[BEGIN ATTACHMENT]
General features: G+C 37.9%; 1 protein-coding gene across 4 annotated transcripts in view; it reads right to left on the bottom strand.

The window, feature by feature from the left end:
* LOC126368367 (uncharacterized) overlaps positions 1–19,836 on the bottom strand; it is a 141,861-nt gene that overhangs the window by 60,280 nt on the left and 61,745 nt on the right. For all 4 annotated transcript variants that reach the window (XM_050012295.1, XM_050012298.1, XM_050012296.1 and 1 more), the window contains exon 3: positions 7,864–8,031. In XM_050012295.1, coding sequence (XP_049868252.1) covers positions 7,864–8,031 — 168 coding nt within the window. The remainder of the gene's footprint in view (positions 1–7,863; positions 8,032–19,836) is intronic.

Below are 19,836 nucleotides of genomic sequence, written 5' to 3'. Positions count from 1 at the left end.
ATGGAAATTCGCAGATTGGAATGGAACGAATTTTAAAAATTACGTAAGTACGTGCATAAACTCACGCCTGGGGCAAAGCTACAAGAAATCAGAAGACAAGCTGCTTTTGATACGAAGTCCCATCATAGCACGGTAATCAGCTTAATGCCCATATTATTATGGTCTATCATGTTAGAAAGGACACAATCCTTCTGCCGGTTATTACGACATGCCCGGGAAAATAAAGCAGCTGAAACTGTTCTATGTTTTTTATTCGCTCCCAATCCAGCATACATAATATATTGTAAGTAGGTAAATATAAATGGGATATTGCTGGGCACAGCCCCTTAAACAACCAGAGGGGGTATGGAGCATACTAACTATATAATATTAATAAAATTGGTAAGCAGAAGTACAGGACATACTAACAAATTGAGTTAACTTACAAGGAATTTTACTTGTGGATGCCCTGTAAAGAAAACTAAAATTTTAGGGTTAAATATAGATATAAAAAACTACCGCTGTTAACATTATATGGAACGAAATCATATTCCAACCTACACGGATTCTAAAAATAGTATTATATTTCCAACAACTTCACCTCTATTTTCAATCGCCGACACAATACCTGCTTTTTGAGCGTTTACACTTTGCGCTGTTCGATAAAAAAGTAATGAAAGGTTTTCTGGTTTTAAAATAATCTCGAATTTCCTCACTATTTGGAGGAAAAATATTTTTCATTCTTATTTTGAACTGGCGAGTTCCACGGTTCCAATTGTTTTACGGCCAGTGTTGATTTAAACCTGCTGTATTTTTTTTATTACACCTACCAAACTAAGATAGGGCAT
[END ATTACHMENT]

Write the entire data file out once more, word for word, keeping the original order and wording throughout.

General features: G+C 37.9%; 1 protein-coding gene across 4 annotated transcripts in view; it reads right to left on the bottom strand.

The window, feature by feature from the left end:
* LOC126368367 (uncharacterized) overlaps positions 1–19,836 on the bottom strand; it is a 141,861-nt gene that overhangs the window by 60,280 nt on the left and 61,745 nt on the right. For all 4 annotated transcript variants that reach the window (XM_050012295.1, XM_050012298.1, XM_050012296.1 and 1 more), the window contains exon 3: positions 7,864–8,031. In XM_050012295.1, coding sequence (XP_049868252.1) covers positions 7,864–8,031 — 168 coding nt within the window. The remainder of the gene's footprint in view (positions 1–7,863; positions 8,032–19,836) is intronic.

Below are 19,836 nucleotides of genomic sequence, written 5' to 3'. Positions count from 1 at the left end.
ATGGAAATTCGCAGATTGGAATGGAACGAATTTTAAAAATTACGTAAGTACGTGCATAAACTCACGCCTGGGGCAAAGCTACAAGAAATCAGAAGACAAGCTGCTTTTGATACGAAGTCCCATCATAGCACGGTAATCAGCTTAATGCCCATATTATTATGGTCTATCATGTTAGAAAGGACACAATCCTTCTGCCGGTTATTACGACATGCCCGGGAAAATAAAGCAGCTGAAACTGTTCTATGTTTTTTATTCGCTCCCAATCCAGCATACATAATATATTGTAAGTAGGTAAATATAAATGGGATATTGCTGGGCACAGCCCCTTAAACAACCAGAGGGGGTATGGAGCATACTAACTATATAATATTAATAAAATTGGTAAGCAGAAGTACAGGACATACTAACAAATTGAGTTAACTTACAAGGAATTTTACTTGTGGATGCCCTGTAAAGAAAACTAAAATTTTAGGGTTAAATATAGATATAAAAAACTACCGCTGTTAACATTATATGGAACGAAATCATATTCCAACCTACACGGATTCTAAAAATAGTATTATATTTCCAACAACTTCACCTCTATTTTCAATCGCCGACACAATACCTGCTTTTTGAGCGTTTACACTTTGCGCTGTTCGATAAAAAAGTAATGAAAGGTTTTCTGGTTTTAAAATAATCTCGAATTTCCTCACTATTTGGAGGAAAAATATTTTTCATTCTTATTTTGAACTGGCGAGTTCCACGGTTCCAATTGTTTTACGGCCAGTGTTGATTTAAACCTGCTGTATTTTTTTTATTACACCTACCAAACTAAGATAGGGCAT